Forum for Science, Industry and Business

Sponsored by:     3M 
Search our Site:

 

Plants exhibit a wide range of mechanical properties, engineers find

15.08.2012
Biological structures may help engineers design new materials.

From an engineer’s perspective, plants such as palm trees, bamboo, maples and even potatoes are examples of precise engineering on a microscopic scale. Like wooden beams reinforcing a house, cell walls make up the structural supports of all plants. Depending on how the cell walls are arranged, and what they are made of, a plant can be as flimsy as a reed, or as sturdy as an oak.

An MIT researcher has compiled data on the microstructures of a number of different plants, from apples and potatoes to willow and spruce trees, and has found that plants exhibit an enormous range of mechanical properties, depending on the arrangement of a cell wall’s four main building blocks: cellulose, hemicellulose, lignin and pectin.

Lorna Gibson, the Matoula S. Salapatas Professor of Materials Science and Engineering at MIT, says understanding plants’ microscopic organization may help engineers design new, bio-inspired materials.

“If you look at engineering materials, we have lots of different types, thousands of materials that have more or less the same range of properties as plants,” Gibson says. “But here the plants are, doing it arranging just four basic constituents. So maybe there’s something you can learn about the design of engineered materials.”

A paper detailing Gibson’s findings has been published this month in the Journal of the Royal Society Interface.

To Gibson, a cell wall’s components bear a close resemblance to certain manmade materials. For example, cellulose, hemicellulose and lignin can be as stiff and strong as manufactured polymers. A plant’s cellular arrangement can also have engineering parallels: cells in woods, for instance, are aligned, similar to engineering honeycombs, while polyhedral cell configurations, such as those found in apples, resemble some industrial foams.

To explore plants’ natural mechanics, Gibson focused on three main plant materials: woods, such as cedar and oak; parenchyma cells, which are found in fruits and root vegetables; and arborescent palm stems, such as coconut trees. She compiled data from her own and other groups’ experiments and analyzed two main mechanical properties in each plant: stiffness and strength.

Among all plants, Gibson observed wide variety in both properties. Fruits and vegetables such as apples and potatoes were the least stiff, while the densest palms were 100,000 times stiffer. Likewise, apples and potatoes fell on the lower end of the strength scale, while palms were 1,000 times stronger.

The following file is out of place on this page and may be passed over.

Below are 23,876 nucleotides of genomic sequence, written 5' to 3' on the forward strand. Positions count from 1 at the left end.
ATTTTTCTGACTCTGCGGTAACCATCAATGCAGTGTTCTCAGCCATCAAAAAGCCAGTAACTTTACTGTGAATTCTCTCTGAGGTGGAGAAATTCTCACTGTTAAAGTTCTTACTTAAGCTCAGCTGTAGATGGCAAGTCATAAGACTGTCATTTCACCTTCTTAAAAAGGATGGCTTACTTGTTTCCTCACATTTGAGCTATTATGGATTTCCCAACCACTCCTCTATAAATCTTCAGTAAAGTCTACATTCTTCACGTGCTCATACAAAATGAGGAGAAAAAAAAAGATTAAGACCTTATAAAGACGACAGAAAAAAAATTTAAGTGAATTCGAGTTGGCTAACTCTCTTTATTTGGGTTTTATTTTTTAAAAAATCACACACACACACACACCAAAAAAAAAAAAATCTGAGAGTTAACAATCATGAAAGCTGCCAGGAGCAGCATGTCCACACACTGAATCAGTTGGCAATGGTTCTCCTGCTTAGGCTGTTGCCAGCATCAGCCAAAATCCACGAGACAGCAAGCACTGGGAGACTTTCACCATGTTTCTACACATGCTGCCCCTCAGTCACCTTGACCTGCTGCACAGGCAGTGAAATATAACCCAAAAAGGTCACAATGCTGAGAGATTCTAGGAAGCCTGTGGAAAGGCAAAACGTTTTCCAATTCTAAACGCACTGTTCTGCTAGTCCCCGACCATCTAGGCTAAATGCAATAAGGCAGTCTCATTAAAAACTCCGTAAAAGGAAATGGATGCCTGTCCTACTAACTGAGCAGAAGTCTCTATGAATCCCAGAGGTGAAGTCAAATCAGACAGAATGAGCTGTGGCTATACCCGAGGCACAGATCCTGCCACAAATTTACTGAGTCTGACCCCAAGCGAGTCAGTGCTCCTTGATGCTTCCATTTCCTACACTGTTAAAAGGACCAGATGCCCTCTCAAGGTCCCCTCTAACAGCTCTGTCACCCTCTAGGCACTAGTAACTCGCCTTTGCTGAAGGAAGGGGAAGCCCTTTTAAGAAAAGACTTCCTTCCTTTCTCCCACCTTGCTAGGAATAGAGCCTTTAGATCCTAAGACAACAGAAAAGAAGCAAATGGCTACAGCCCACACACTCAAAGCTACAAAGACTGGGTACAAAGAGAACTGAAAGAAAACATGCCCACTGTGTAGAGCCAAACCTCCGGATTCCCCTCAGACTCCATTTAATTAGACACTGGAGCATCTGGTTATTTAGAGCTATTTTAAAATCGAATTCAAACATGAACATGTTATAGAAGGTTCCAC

“There are plants with properties over that whole range,” Gibson says. “So it’s not like potatoes are down here, and wood is over there, and there’s nothing in between. There are plants with properties spanning that whole huge range. And it’s interesting how the plants do that.”

It turns out the large range in stiffness and strength stems from an intricate combination of plant microstructures: the composition of the cell wall, the number of layers in the cell wall, the arrangement of cellulose fibers in those layers, and how much space the cell wall takes up.

In trees such as maples and oaks, cells grow and multiply in the cambium layer, just below the bark, increasing the diameter of the trees. The cell walls in wood are composed of a primary layer with cellulose fibers randomly spread throughout it. Three secondary layers lie underneath, each with varying compositions of lignin and cellulose that wind helically through each layer.

Taken together, the cell walls occupy a large portion of a cell, providing structural support. The cells in woods are organized in a honeycomb pattern — a geometric arrangement that gives wood its stiffness and strength.

Parenchyma cells, found in fruits and root vegetables, are much less stiff and strong than wood. The cell walls of apples, potatoes and carrots are much thinner than in wood cells, and made up of only one layer. Cellulose fibers run randomly throughout this layer, reinforcing a matrix of hemicellulose and pectin. Parenchyma cells have no lignin; combined with their thin walls and the random arrangement of their cellulose fibers, Gibson says, this may explain their cell walls’ low stiffness. The cells in each plant are densely packed together, similar to industrial foams used in mattresses and packaging.

Unlike woody trees that grow in diameter over time, the stems of arborescent palms such as coconut trees maintain similar diameters throughout their lifetimes. Instead, as the stem grows taller, palms support this extra weight by increasing the thickness of their cell walls. A cell wall’s thickness depends on where it is along a given palm stem: Cell walls are thicker at the base and periphery of stems, where bending stresses are greatest.